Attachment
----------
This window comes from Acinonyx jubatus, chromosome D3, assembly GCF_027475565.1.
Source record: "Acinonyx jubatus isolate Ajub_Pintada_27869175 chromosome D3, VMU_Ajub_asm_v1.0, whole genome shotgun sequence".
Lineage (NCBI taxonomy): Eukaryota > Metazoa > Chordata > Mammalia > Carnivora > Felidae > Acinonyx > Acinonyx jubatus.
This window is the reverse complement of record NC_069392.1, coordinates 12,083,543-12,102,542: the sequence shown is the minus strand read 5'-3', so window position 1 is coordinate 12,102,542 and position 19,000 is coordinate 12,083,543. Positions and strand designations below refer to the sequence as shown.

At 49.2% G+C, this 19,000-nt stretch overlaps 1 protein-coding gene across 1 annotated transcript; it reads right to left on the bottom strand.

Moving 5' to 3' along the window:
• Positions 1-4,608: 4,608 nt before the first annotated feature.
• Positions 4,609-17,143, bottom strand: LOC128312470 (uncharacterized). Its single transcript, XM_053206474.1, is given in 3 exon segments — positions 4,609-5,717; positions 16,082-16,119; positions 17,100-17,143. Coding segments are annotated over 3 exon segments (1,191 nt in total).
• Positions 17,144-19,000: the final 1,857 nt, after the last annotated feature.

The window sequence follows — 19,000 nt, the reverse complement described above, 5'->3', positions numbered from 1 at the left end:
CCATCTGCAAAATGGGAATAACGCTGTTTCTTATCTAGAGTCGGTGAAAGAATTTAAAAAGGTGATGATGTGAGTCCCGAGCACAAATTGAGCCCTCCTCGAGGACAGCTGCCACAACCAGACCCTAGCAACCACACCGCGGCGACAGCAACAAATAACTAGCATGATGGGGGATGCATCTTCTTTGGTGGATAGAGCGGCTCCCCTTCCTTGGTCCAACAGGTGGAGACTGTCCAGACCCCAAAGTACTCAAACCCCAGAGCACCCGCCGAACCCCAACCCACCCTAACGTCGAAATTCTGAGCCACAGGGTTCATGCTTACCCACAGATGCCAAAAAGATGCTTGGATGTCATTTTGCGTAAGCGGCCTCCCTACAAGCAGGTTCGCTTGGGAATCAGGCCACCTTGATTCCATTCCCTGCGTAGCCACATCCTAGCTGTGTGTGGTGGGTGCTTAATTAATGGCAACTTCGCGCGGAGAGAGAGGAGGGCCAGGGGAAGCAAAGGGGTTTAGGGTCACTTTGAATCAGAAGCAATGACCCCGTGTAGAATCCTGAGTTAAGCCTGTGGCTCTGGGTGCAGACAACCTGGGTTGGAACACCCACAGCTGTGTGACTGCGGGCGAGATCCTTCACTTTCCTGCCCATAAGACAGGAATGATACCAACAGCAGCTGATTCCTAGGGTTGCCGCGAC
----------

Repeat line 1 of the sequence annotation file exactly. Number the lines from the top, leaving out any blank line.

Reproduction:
This window comes from Acinonyx jubatus, chromosome D3, assembly GCF_027475565.1.